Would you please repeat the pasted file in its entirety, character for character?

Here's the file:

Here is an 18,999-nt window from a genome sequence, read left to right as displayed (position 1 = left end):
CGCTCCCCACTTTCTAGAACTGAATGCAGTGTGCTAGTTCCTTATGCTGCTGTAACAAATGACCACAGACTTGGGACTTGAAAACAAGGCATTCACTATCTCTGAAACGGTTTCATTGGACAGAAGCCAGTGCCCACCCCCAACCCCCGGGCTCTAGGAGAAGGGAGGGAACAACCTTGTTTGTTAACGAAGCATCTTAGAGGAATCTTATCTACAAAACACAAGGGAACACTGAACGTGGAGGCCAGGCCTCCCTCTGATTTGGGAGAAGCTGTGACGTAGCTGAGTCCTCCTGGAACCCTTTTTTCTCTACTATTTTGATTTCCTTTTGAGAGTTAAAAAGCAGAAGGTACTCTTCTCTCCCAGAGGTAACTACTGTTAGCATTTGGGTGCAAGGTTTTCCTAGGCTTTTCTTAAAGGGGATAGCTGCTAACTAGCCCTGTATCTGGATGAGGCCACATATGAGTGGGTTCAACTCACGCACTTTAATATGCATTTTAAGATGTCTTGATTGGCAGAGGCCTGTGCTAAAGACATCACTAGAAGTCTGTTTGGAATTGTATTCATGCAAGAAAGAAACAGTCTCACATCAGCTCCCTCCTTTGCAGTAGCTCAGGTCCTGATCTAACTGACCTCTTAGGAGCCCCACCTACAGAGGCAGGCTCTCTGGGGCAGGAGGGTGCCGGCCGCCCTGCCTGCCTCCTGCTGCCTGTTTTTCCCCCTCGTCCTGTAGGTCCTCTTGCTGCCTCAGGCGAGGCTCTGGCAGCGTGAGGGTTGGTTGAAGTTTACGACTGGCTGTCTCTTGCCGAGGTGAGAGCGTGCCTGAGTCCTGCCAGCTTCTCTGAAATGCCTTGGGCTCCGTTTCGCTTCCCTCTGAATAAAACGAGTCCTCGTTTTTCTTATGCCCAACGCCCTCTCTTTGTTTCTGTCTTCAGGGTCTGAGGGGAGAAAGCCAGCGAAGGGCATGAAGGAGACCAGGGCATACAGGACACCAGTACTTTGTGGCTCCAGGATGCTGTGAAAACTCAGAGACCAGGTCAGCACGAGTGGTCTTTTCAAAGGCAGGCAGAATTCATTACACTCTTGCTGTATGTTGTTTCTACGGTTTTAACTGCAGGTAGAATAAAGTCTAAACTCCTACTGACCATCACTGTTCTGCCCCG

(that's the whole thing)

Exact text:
Here is an 18,999-nt window from a genome sequence, read left to right as displayed (position 1 = left end):
CGCTCCCCACTTTCTAGAACTGAATGCAGTGTGCTAGTTCCTTATGCTGCTGTAACAAATGACCACAGACTTGGGACTTGAAAACAAGGCATTCACTATCTCTGAAACGGTTTCATTGGACAGAAGCCAGTGCCCACCCCCAACCCCCGGGCTCTAGGAGAAGGGAGGGAACAACCTTGTTTGTTAACGAAGCATCTTAGAGGAATCTTATCTACAAAACACAAGGGAACACTGAACGTGGAGGCCAGGCCTCCCTCTGATTTGGGAGAAGCTGTGACGTAGCTGAGTCCTCCTGGAACCCTTTTTTCTCTACTATTTTGATTTCCTTTTGAGAGTTAAAAAGCAGAAGGTACTCTTCTCTCCCAGAGGTAACTACTGTTAGCATTTGGGTGCAAGGTTTTCCTAGGCTTTTCTTAAAGGGGATAGCTGCTAACTAGCCCTGTATCTGGATGAGGCCACATATGAGTGGGTTCAACTCACGCACTTTAATATGCATTTTAAGATGTCTTGATTGGCAGAGGCCTGTGCTAAAGACATCACTAGAAGTCTGTTTGGAATTGTATTCATGCAAGAAAGAAACAGTCTCACATCAGCTCCCTCCTTTGCAGTAGCTCAGGTCCTGATCTAACTGACCTCTTAGGAGCCCCACCTACAGAGGCAGGCTCTCTGGGGCAGGAGGGTGCCGGCCGCCCTGCCTGCCTCCTGCTGCCTGTTTTTCCCCCTCGTCCTGTAGGTCCTCTTGCTGCCTCAGGCGAGGCTCTGGCAGCGTGAGGGTTGGTTGAAGTTTACGACTGGCTGTCTCTTGCCGAGGTGAGAGCGTGCCTGAGTCCTGCCAGCTTCTCTGAAATGCCTTGGGCTCCGTTTCGCTTCCCTCTGAATAAAACGAGTCCTCGTTTTTCTTATGCCCAACGCCCTCTCTTTGTTTCTGTCTTCAGGGTCTGAGGGGAGAAAGCCAGCGAAGGGCATGAAGGAGACCAGGGCATACAGGACACCAGTACTTTGTGGCTCCAGGATGCTGTGAAAACTCAGAGACCAGGTCAGCACGAGTGGTCTTTTCAAAGGCAGGCAGAATTCATTACACTCTTGCTGTATGTTGTTTCTACGGTTTTAACTGCAGGTAGAATAAAGTCTAAACTCCTACTGACCATCACTGTTCTGCCCCG